The car’s power tailgate also comes with an optional hands free function where you wave your foot under the rear bumper, just off the centre to the left, to pop it open. But as with the majority of such systems, it can be a hit and embarrassing miss.

Our test car is also equipped with a raft of options, including a $4,000 Driver Support Pack, which brings a 360-degree camera, head-up display and IntelliSafe Assist and Pilots Assist, which steers, accelerates and brakes fully autonomously under 50km/h, provided there are clear line markings or a car in front that it can follow.


Design and Comfort: 8.0/10

Performance and Handling: 8.0/10

Quality: 8.0/10

Economy: 7.5/10

Features and Equipment: 8.0/10

Our Score: 4.0/5

While its profile might need a little bit more work still in Australia, Volvo says the Polestar brand is already firmly established internationally through the sale of Polestar-branded Volvos.

At a relatively reasonable $1,858.05 plus dealer cost for retrofitting, the Polestar Performance Optimisation tune is a no brainer. It brings better drivability and more power to the handsome XC90, without affecting the car’s warranty or service schedule.

We can’t wait for the next complete Polestar-tweaked Volvo.


  • Reasonably price, factory-backed Polestar tune
  • High-tech driver assist technology
  • Good mid-range power and torque


  • Remote steering
  • Transmission slow to kick down

2016 Volvo XC90 T6 R-Design Polestar price and specification:

Price (excluding on-road costs): From $101,950

As tested: $120,933.05

Tested options:

·      Polestar Performance Optimisation: $1,858.05

·      Driver Support Pack: $4,000

·      Heated front seats: $650

·      Sunroof: $3,000

·      Tinted rear glass: $950

·      Laminated side windows: $750

·      Sensus premium sound by Bowers & Wilkins: $4,500

·      Heated rear seats: $400

·      Keyless entry with handsfree tailgate: $975

·      Bursting Blue metallic paint: $1,900

Warranty: 3 years/unlimited kilometres
Warranty Customer Assistance: 3 years roadside
Country of Origin: Sweden
Service Intervals: 12 months/15,000km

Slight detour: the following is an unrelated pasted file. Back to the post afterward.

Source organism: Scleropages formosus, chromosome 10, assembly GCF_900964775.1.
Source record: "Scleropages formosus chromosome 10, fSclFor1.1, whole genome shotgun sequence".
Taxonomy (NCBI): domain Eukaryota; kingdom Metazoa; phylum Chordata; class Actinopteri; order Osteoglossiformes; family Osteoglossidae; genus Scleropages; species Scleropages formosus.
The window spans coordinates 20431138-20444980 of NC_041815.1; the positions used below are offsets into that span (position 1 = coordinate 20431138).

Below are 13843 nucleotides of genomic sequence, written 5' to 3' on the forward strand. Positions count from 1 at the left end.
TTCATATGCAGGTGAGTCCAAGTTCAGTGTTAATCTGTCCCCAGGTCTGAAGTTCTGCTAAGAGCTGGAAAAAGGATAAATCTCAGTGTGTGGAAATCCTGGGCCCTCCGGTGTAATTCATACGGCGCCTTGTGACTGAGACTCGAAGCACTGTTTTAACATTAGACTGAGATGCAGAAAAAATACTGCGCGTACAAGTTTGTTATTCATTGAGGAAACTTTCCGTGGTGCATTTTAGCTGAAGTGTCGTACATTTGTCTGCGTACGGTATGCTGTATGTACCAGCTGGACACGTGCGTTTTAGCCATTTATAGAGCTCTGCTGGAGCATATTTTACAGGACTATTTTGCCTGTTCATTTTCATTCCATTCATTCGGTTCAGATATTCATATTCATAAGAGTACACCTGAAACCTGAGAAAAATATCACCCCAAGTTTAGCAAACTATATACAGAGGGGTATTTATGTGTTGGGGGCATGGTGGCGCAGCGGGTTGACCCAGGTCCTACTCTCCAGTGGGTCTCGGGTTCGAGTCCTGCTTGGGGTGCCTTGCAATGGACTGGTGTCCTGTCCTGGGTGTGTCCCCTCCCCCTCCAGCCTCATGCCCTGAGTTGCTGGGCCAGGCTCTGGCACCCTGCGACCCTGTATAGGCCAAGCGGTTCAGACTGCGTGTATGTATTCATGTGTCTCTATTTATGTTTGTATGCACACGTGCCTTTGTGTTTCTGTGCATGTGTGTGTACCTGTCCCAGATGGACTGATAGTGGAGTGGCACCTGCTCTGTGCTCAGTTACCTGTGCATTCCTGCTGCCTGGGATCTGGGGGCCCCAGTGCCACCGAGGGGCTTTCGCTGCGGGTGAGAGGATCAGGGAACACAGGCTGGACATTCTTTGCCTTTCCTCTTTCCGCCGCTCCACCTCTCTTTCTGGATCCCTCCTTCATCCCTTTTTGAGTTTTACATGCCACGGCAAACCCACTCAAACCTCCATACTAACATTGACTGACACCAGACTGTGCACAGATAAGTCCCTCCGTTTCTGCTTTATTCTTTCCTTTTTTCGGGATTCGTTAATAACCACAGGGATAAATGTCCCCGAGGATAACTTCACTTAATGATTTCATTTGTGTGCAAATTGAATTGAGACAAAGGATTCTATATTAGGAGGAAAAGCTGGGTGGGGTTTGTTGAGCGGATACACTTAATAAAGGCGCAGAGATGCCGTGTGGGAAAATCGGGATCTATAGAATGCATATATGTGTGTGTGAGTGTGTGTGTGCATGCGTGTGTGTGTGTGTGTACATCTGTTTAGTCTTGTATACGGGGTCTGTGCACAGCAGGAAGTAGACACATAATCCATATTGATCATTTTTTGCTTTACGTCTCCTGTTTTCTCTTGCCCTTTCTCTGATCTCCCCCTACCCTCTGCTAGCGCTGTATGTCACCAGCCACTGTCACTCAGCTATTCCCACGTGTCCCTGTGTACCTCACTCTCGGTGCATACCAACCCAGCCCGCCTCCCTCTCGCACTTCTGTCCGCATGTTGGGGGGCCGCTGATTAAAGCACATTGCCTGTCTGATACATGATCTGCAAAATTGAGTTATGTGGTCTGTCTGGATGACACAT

Engine: 2.0-litre tranverse mounted in-line four-cylinder supercharged and turbocharged petrol:

235kW @ 5,700rpm, 400Nm @ 2,200-5,400rpm

With Polestar Performance Optimisation:

246kW @ 6,000rpm, 440Nm @ 4,500rpm

Transmission: 8-speed automatic
Drivetrain: All-wheel drive
0-100km/h (seconds): Claimed: 6.4 / Tested: 6.61
Combined Fuel Consumption (L/100km): Claimed: 8.5 / Tested: 11.4
RON Rating: 95
Fuel Capacity (L): 71
Body: 5-door SUV, 7-seats
Safety: 5-star ANCAP, 7 airbags, City Safety, ABS, EBD, BA, Roll Stability Control, Understeer Control, Corner Traction Control, Trailer Stability Assist, Hill Descent Control, Hill Start Assist, front and rear parking sensors with automatic parking, reverse camera, Electronic Brake Light with flashing hazard warning, Blind Spot Information System with Cross Traffic Alert and Rear Collision Warning, Driver Alert Control and Lane Departure Warning, Road Sign Information, Adaptive Cruis Control, Pilot Assist, Run-off road protection, ISOFIX
Dimensions (L/W/H/W-B) mm: 4,950 / 2,008 / 1,776 / 2,984
Tare Mass (kg): 1,965
Towing Capacity (kg): Braked: 2,250 / Unbraked: 750
Entertainment: 12.3-inch touchscreen with 19-speakers, 1,400W, 12 channel, Class D amplifier, AM/FM/ MP3, Bluetooth, USB, AUX, audio streaming, satellite navigation with voice control and Apple CarPlay.

Competitors: Audi Q7, BMW X5 M50d, Mercedes-Benz GLE 400, Lexus RX 350 F-Sport

You might also like:

Check Also

2016 Mazda 3 Maxx sedan

2016 Mazda3 Review – Mazda3 Maxx Sedan

The new Mazda 3 has been released for 2016 with a collection of improvements and …